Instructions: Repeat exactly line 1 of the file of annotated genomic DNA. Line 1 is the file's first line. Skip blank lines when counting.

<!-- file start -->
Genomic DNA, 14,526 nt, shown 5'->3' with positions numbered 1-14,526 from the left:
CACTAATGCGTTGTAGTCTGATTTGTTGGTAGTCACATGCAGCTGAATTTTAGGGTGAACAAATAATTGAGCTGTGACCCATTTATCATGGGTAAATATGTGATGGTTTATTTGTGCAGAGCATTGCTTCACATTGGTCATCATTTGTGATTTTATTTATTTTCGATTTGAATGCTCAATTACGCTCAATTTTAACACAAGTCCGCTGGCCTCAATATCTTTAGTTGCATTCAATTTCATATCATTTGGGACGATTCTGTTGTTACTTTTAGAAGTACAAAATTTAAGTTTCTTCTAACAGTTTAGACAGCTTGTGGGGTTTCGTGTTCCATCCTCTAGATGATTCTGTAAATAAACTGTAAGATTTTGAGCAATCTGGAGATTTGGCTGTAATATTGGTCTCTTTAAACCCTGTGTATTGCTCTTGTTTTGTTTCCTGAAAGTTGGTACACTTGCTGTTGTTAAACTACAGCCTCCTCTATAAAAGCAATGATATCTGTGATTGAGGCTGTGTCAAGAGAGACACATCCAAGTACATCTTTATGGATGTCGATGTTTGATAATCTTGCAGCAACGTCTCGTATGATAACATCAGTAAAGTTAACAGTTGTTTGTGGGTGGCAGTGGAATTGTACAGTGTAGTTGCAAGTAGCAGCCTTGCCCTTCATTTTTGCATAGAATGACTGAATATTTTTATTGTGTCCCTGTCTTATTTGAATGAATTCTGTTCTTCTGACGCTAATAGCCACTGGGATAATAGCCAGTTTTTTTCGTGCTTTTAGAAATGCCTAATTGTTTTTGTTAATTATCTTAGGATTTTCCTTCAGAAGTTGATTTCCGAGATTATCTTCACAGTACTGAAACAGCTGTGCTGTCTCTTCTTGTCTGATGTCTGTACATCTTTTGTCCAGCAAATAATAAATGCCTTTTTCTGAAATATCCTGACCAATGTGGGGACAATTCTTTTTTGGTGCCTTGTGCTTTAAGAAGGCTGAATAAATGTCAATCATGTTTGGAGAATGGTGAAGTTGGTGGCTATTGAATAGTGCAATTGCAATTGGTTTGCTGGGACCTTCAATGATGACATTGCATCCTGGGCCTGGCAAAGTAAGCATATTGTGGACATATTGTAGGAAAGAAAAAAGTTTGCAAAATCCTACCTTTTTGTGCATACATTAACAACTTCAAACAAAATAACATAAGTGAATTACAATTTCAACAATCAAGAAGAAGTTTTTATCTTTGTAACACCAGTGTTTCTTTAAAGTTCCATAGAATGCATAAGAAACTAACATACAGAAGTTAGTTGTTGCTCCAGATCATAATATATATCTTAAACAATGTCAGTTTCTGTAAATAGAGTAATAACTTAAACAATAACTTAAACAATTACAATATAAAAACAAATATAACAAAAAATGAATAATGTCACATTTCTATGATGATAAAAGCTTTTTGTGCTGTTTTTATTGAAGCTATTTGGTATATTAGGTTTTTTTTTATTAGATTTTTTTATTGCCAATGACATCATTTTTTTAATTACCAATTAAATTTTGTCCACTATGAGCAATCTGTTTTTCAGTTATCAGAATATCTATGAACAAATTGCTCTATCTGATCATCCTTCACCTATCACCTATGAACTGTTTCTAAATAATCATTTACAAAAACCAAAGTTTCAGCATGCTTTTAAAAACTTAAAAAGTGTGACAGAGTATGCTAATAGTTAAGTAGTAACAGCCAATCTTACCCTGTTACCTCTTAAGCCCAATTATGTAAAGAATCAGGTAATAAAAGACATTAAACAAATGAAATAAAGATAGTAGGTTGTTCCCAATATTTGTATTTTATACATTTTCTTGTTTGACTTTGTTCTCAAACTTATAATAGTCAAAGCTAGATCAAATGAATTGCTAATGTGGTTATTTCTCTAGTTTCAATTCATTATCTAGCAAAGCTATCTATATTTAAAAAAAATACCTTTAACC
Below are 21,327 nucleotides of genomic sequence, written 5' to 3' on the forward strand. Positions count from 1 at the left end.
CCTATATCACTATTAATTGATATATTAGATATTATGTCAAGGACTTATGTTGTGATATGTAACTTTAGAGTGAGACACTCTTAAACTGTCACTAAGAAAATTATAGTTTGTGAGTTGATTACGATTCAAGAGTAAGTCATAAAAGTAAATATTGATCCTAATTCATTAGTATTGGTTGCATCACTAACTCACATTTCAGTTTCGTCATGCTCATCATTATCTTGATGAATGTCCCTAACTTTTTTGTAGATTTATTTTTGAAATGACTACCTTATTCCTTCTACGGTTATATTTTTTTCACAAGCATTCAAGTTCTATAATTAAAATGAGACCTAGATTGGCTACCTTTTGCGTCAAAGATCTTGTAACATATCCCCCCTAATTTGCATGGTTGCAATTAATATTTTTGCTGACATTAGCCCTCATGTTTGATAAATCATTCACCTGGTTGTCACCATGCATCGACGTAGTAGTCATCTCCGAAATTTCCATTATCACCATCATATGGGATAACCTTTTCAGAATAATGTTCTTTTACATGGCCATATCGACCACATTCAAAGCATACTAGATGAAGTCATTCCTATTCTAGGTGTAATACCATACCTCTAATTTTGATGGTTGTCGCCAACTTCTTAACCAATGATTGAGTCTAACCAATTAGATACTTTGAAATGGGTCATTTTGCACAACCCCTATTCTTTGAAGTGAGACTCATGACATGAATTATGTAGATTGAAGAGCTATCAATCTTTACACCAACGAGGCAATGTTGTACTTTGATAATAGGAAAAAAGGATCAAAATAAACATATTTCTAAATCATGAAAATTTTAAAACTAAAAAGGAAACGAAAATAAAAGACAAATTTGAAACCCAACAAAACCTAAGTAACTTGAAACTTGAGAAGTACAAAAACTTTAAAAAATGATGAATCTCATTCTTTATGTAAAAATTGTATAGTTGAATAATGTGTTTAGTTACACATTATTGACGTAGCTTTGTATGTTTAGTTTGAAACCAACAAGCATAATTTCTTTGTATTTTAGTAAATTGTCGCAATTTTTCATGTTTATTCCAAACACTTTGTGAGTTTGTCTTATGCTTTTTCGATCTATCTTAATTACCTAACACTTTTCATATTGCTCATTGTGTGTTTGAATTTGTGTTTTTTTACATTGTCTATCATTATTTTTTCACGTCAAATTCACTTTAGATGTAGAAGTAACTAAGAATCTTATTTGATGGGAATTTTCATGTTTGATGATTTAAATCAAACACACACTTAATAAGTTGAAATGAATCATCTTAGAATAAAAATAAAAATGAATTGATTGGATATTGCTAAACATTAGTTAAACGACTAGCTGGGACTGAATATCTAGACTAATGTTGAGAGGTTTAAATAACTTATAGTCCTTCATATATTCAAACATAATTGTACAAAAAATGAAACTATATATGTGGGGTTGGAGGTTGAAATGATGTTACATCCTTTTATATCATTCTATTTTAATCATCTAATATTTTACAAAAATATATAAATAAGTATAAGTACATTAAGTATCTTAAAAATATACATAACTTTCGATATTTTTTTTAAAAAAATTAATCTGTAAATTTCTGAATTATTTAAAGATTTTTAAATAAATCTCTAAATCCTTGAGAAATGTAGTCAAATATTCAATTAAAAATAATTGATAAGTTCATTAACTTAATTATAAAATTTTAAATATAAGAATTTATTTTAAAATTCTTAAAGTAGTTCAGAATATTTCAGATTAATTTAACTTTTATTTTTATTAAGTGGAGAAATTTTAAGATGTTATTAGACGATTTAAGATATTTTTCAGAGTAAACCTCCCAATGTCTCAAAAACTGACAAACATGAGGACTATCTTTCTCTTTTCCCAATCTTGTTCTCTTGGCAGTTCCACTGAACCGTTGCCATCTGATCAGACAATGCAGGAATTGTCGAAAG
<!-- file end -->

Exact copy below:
Genomic DNA, 14,526 nt, shown 5'->3' with positions numbered 1-14,526 from the left: